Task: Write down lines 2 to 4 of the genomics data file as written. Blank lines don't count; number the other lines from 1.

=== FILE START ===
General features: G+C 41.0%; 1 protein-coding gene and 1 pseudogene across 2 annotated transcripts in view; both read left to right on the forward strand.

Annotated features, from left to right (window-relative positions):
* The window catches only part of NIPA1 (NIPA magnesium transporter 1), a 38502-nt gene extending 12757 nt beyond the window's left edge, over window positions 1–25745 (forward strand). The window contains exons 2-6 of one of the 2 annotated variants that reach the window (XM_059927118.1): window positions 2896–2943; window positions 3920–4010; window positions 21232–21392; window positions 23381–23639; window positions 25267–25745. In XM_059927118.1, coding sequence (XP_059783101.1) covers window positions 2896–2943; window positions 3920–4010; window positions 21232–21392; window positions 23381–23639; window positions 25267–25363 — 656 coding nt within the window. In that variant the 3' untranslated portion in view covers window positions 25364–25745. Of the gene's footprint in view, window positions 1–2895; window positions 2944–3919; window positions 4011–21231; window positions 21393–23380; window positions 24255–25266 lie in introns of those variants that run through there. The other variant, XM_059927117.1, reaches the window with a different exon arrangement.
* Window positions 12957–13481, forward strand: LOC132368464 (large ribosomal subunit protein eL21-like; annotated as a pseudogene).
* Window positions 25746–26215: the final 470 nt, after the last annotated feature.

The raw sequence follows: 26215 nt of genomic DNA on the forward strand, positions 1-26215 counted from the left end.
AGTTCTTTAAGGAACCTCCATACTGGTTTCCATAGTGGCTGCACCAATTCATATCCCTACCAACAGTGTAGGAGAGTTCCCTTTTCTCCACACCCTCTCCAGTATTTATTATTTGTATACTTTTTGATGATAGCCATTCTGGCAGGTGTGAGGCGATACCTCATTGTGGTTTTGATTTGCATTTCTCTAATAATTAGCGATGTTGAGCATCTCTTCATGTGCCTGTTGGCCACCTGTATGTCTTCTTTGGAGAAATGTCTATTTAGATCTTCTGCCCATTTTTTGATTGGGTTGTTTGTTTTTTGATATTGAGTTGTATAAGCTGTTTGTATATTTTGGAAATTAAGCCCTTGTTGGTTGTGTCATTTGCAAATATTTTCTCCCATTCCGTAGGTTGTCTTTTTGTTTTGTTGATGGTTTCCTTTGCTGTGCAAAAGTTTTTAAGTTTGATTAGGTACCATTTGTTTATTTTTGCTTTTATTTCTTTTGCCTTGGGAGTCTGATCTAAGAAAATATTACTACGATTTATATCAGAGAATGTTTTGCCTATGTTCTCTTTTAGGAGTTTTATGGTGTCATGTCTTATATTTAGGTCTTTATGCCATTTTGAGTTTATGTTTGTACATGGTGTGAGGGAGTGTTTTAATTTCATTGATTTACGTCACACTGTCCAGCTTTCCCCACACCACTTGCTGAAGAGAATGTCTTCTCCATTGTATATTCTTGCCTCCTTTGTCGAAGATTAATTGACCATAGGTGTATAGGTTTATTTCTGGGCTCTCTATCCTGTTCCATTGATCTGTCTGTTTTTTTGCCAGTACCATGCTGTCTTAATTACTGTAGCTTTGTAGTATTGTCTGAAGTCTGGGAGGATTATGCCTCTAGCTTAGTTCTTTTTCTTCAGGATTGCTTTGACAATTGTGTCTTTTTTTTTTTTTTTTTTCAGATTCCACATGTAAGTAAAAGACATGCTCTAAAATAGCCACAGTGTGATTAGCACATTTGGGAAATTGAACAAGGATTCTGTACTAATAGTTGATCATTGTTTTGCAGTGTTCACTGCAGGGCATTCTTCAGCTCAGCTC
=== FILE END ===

Annotated features, from left to right (window-relative positions):
* The window catches only part of NIPA1 (NIPA magnesium transporter 1), a 38502-nt gene extending 12757 nt beyond the window's left edge, over window positions 1–25745 (forward strand). The window contains exons 2-6 of one of the 2 annotated variants that reach the window (XM_059927118.1): window positions 2896–2943; window positions 3920–4010; window positions 21232–21392; window positions 23381–23639; window positions 25267–25745. In XM_059927118.1, coding sequence (XP_059783101.1) covers window positions 2896–2943; window positions 3920–4010; window positions 21232–21392; window positions 23381–23639; window positions 25267–25363 — 656 coding nt within the window. In that variant the 3' untranslated portion in view covers window positions 25364–25745. Of the gene's footprint in view, window positions 1–2895; window positions 2944–3919; window positions 4011–21231; window positions 21393–23380; window positions 24255–25266 lie in introns of those variants that run through there. The other variant, XM_059927117.1, reaches the window with a different exon arrangement.
* Window positions 12957–13481, forward strand: LOC132368464 (large ribosomal subunit protein eL21-like; annotated as a pseudogene).